Captain Howdy

Has jazz produced anything to compare to Beethoven's piano sonatas?

90 posts in this topic

4 minutes ago, Captain Howdy said:

This is great. I take back everything I said. Clearly I have much more to learn about jazz.

Why? I'm hearing the Koln Concert for the first time right now and I think it's wonderful. Is the problem that he's too accessible to the masses, not difficult enough? :rolleyes:

I don't deny that he is talented:  It's just that most of his music does nothing for me, and the bleating goat does not help.  There are tens of thousands of records I would reach for before pulling a Keith Jarrett record off the shelf.  The Beethoven Sonatas would be among those tens of thousands.  

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5 minutes ago, Teasing the Korean said:

I don't deny that he is talented:  It's just that most of his music does nothing for me, and the bleating goat does not help.  There are tens of thousands of records I would reach for before pulling a Keith Jarrett record off the shelf.  The Beethoven Sonatas would be among those tens of thousands.  

Oh no, is he a bleater? I hate that. I heard some noise in the Koln recording but no bleating.

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Posted (edited)

6 hours ago, Captain Howdy said:

But the more classical music I listen to, the less satisfying I find jazz as composition.

... To me it comes down to a question of what am I going to spend my time listening to tonight? I find classical music fascinating. I'm struggling to find reasons to continue listening to jazz.

 

At this point of the debate I wonder what this "debate" is about anyway. If you feel other styles of music attract you more than jazz then what is keeping you from just and SIMPLY listening to and enjoying and exploring it as it is? Do you REALLY mean to say you need to justify this change (?) of preferences by making elaborate comparisons of technicalities?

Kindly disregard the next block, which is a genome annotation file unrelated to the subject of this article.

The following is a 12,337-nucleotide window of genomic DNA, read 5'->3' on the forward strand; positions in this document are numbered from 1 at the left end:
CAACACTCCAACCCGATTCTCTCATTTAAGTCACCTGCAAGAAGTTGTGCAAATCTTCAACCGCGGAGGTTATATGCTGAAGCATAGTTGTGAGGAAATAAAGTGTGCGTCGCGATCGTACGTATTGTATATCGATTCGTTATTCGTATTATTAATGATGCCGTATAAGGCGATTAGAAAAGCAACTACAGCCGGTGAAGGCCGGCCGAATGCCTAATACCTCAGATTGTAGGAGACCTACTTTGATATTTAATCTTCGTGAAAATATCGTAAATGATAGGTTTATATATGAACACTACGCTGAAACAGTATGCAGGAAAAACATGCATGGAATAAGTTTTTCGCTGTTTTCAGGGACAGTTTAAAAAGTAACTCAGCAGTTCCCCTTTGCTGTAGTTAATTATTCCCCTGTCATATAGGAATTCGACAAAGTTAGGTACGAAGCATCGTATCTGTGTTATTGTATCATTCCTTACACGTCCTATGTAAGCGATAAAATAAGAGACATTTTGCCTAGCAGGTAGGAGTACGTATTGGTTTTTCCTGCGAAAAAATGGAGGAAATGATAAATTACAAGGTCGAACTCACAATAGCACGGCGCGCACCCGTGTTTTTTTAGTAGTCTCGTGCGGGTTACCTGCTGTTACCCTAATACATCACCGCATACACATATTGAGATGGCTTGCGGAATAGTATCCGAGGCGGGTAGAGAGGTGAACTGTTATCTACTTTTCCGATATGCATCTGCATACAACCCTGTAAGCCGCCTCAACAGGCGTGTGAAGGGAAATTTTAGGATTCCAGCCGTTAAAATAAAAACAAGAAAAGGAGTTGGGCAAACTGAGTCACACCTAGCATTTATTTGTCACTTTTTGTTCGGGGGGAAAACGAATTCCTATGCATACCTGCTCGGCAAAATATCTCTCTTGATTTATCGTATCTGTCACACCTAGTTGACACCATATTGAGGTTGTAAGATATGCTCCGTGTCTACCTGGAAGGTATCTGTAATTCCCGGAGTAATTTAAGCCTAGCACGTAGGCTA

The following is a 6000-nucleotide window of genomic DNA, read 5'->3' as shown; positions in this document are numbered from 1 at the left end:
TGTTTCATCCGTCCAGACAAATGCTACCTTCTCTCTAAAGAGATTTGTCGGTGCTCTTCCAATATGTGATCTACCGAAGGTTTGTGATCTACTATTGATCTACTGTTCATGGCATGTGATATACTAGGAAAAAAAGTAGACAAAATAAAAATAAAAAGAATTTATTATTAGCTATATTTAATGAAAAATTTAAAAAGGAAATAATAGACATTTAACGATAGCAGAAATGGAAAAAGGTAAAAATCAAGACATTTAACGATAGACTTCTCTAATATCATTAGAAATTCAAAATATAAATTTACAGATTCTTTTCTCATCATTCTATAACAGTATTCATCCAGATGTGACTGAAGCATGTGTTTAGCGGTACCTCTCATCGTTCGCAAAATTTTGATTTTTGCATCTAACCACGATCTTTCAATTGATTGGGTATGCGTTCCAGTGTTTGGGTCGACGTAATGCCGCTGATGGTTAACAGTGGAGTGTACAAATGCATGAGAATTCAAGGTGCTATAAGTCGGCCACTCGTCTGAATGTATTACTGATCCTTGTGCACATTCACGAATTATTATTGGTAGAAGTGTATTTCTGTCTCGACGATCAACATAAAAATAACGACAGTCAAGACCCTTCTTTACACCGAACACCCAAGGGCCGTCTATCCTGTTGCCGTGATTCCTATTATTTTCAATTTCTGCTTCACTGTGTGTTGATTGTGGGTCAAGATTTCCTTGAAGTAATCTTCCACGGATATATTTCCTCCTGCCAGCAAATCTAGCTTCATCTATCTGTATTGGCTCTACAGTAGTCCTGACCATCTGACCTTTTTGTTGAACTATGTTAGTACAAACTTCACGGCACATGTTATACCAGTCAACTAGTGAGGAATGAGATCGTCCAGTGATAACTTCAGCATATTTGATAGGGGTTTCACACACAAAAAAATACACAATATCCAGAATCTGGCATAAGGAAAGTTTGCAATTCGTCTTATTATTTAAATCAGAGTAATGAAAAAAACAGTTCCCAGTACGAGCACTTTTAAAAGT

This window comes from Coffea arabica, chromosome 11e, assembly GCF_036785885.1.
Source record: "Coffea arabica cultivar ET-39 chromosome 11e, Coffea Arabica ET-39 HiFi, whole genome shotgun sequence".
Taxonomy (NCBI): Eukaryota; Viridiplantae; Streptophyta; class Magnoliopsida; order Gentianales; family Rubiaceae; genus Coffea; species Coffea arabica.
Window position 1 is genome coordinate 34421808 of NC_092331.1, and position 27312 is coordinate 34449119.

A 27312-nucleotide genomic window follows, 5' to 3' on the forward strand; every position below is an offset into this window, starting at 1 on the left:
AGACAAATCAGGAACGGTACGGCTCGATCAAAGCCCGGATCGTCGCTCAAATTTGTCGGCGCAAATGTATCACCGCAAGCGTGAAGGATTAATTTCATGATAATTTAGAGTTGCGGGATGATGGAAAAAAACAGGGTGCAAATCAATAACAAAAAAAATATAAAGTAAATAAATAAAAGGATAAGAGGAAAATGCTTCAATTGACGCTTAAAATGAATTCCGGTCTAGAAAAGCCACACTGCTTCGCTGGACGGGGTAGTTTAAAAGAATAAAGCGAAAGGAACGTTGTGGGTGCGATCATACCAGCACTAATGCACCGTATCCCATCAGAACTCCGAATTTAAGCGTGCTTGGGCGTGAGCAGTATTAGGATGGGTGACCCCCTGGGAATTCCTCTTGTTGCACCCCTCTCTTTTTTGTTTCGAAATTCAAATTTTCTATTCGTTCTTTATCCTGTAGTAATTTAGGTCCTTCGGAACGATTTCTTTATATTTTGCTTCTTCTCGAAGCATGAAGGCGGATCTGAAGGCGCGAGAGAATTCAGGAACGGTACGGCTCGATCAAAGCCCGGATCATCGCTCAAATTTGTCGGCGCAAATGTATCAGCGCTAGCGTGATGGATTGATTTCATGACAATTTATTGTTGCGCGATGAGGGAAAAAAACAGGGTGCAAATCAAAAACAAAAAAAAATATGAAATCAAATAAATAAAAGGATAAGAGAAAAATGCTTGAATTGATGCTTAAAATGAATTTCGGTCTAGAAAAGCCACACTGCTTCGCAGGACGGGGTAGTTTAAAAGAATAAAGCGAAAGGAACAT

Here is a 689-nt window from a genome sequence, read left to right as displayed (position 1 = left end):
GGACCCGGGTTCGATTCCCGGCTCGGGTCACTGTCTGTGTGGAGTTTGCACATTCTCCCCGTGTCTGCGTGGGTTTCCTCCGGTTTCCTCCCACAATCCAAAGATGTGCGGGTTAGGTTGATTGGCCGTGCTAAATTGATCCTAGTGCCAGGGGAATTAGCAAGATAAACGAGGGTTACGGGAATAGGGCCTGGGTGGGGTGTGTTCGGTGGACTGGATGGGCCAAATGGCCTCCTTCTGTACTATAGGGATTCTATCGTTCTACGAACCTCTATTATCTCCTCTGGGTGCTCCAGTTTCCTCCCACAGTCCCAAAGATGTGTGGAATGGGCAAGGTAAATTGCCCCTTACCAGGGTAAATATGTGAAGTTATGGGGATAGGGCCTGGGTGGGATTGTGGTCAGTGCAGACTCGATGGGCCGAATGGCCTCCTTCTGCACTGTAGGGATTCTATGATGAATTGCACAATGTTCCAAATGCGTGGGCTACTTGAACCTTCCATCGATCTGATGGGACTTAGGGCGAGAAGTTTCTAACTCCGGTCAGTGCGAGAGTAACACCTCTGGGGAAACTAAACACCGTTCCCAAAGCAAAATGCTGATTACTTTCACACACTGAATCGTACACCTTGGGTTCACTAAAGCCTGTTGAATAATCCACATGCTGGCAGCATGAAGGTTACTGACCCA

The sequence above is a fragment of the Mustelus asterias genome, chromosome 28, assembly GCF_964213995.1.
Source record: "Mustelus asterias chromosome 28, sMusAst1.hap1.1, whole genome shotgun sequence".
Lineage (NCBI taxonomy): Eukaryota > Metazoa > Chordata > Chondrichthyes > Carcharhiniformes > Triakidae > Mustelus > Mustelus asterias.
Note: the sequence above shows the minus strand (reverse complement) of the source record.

Just go and listen to the music you prefer without resorting to any sort of comparisons or justifications. Just do it. For yourself. You are entitled to do it. And nobody (nobody in his/her/its right mind, that is ... ;)) is going to blame you for it.

Edited by Big Beat Steve

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Posted (edited)

13 minutes ago, Captain Howdy said:

Oh no, is he a bleater? I hate that. I heard some noise in the Koln recording but no bleating.

IIRC, it's worse on some records than on others, but I'm not about to revisit his catalog to assess the goat content.  Maybe one of his fans can weigh in...

To answer your original question - which I'm not sure I understand - how about the Art Tatum solo box set?

Edited by Teasing the Korean

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6 hours ago, Captain Howdy said:

I keep thinking about something Wynton said in the Ken Burns doc. IIRC he said essentially what's so great about jazz is that it's composing on the fly...

See, that's why you should never pay attention to anything Wynton Marsalis says. He's not an insightful musical intellect, he's a corporate propagandist. You took his bait and now find it lacking. Kudos to you for that, but now it's time to deal with both musics (hell, ALL musics) on their own terms.

 

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10 minutes ago, Big Beat Steve said:

At this point of the debate I wonder what this "debate" is about anyway. If you feel other styles of music attract you more than jazz then what is keeping you from just and SIMPLY listening to and enjoying and exploring it as it is? Do you REALLY mean to say you need to justify this change (?) of preferences by making elaborate comparisons of technicalities?